The second pensions white paper providing more details on the proposals for personal accounts could be published in November.
Industry sources say John Hutton, secretary of state for work and pensions, has hinted in meetings something will be published by the DWP by the end of November, but did not specify what exactly it would be.
In the first pensions white paper - published in May - the government announced it would be issuing a ‘technical paper’ in the autumn to provide more details about the personal accounts proposals which made up the greener parts of the document.
However, it is believed the technical paper may now be transformed into a second white paper, which would speed up the legislation process, although many in the industry don’t believe the full details of personal accounts will be unveiled until the draft legislation is published late next year.
Rachel Vahey, head of pensions development at Aegon Scottish Equitable, says all the comments about the second white paper suggest it is scheduled to appear before the end of the year, so there is a good chance the document Hutton hinted at could be it.
She says: “The reforms are essentially being split in two with the first part detailing the state reforms expected to be announced in the Queen’s speech in November. But we now need to keep the two parts separate and it seems likely an extra document on how personal accounts will work could be out by the end of next month.”
However, John Lawson, head of pensions policy at Standard Life, says he thinks the technical paper, or second white paper, could be out even earlier, in mid-November, so that there is some detailed information to hand over to the ‘delivery authority’ which is also expected to be announced in the Queen’s Speech along with the state reforms.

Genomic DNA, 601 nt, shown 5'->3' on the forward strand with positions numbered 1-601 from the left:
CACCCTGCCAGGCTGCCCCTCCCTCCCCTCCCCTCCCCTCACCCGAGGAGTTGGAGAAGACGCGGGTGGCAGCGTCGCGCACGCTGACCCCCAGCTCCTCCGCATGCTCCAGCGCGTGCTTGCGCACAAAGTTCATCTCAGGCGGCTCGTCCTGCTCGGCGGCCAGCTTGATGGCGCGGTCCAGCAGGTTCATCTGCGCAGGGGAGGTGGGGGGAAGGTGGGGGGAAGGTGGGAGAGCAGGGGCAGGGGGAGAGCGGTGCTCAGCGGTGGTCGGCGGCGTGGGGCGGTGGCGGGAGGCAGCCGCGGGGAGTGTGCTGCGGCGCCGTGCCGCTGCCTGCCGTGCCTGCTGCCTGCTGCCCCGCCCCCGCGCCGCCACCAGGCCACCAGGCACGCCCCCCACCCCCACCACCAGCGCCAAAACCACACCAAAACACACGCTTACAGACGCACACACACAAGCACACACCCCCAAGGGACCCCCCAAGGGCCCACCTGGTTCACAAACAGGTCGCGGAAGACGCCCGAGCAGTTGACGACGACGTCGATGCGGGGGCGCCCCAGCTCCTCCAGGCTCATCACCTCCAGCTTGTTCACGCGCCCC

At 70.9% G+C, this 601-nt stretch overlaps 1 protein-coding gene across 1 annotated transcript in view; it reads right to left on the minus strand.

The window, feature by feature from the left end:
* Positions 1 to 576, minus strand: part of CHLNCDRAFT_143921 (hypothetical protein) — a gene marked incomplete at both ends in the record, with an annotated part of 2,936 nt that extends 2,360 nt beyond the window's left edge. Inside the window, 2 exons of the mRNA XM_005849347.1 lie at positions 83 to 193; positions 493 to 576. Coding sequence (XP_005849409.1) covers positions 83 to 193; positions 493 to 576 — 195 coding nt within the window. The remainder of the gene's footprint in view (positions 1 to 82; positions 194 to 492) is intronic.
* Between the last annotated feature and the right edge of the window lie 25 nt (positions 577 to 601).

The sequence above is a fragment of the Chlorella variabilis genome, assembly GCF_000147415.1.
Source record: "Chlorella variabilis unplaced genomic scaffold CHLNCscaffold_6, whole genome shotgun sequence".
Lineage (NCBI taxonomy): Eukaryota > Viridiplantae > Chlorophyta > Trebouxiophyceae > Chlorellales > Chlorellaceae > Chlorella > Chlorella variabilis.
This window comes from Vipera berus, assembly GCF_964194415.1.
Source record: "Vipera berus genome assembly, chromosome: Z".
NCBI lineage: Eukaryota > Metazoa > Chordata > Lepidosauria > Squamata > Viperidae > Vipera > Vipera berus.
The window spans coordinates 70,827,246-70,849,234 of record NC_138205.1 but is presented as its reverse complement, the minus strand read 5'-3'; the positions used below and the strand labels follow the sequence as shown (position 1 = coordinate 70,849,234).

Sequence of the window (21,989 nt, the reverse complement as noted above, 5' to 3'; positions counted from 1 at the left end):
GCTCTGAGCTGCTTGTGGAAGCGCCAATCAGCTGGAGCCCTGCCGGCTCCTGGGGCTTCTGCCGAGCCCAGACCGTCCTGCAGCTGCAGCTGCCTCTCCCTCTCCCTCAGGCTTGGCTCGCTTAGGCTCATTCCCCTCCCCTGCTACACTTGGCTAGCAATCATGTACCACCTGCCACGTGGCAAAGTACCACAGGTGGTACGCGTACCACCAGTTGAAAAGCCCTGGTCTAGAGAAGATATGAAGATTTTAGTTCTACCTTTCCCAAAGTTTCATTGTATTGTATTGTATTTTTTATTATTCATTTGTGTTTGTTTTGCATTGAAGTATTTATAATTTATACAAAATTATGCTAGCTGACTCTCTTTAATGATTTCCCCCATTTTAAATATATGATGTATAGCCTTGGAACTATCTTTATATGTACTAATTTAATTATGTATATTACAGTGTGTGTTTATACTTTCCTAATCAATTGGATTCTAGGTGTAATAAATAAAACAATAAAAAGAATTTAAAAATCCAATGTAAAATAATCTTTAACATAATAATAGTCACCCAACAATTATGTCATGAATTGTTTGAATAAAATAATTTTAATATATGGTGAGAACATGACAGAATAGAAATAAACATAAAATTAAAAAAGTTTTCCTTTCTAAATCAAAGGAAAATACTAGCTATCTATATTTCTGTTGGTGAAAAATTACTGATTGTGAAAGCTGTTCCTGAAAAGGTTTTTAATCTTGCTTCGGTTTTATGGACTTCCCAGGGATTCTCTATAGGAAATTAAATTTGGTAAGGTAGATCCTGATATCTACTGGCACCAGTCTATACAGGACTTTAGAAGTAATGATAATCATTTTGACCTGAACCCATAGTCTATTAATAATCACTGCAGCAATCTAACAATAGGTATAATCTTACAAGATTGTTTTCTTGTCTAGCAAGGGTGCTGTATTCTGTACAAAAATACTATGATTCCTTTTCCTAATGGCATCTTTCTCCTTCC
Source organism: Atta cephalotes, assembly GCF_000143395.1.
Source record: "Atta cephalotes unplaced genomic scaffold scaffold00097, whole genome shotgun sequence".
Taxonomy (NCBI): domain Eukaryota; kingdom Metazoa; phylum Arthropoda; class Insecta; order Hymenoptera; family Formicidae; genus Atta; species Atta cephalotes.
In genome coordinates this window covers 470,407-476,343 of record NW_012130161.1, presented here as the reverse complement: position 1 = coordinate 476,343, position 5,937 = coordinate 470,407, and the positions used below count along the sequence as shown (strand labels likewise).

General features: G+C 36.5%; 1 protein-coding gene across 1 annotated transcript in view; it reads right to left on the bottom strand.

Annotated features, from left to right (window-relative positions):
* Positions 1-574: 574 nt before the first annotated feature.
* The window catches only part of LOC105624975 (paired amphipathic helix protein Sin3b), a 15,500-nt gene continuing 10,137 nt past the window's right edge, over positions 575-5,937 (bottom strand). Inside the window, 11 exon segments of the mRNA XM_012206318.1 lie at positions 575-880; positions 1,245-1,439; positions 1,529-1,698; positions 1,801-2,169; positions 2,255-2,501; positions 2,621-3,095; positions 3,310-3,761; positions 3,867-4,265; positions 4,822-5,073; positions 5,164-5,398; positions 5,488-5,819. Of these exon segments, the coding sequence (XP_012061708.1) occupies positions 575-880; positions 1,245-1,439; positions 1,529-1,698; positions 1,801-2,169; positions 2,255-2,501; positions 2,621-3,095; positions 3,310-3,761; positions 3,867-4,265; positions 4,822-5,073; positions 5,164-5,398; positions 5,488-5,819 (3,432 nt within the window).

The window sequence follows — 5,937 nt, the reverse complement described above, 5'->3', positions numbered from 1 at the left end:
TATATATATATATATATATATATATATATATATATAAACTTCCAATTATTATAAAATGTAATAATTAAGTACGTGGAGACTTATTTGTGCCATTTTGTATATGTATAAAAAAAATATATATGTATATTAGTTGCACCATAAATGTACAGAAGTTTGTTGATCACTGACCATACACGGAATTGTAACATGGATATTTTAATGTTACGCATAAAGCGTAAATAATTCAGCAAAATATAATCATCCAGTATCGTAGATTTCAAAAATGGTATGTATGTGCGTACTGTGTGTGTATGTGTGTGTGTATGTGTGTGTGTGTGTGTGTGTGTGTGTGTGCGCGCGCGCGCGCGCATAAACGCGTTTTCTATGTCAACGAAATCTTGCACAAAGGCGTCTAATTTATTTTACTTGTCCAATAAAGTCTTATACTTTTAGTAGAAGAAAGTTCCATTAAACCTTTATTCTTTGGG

He says officials from the Department of Work and Pensions (DWP) have admitted the first draft of the technical paper would be ready in early October so it can be put in front of ministers when they come back from recess.
Lawson says: “I think it could be probably be ready in mid-November, and the document Hutton hinted at could be draft legislation for the state reforms and the provision to set up the delivery authority.”
He points out the legislation is unlikely to be passed until early next year, but he says if the government is serious about the idea of a ‘delivery authority’ they need to start thinking about it soon, as even if they started recruiting members today the organisation wouldn’t be in place until March.
He adds: “Recruitment could take about two months, but if they are looking for industry members to fill full-time positions, there’s an additional three month waiting period. I’d expect them to kick this off at the end of November so it could be in place by May, in a position to start making decisions, which could maybe tie in with draft legislation at the end of next month.”
Vahey agrees there would seem to be a need for the white paper to come before the legislation setting up the delivery authority, as the authority is meant to be a practical thing, working out how best to deliver the clearing house, or fund manager contracts and any campaigns which might be needed.
But she adds: “If the state reforms include paving legislation for personal accounts, then it seems plausible more detailed information, in the form of a second white paper, would come out around the same time, and as the Queen’s Speech is in November, the end of the month sounds about right.”
However the DWP could not confirm the date, as a spokesman says: “There is no timescale at the moment but dates will be announced in due course.”
If you have any comments you would like to add to this story or would like to speak to its author about a similar subject, telephone Nyree Stewart on 020 7968 4558 or email [email protected]IFAonline
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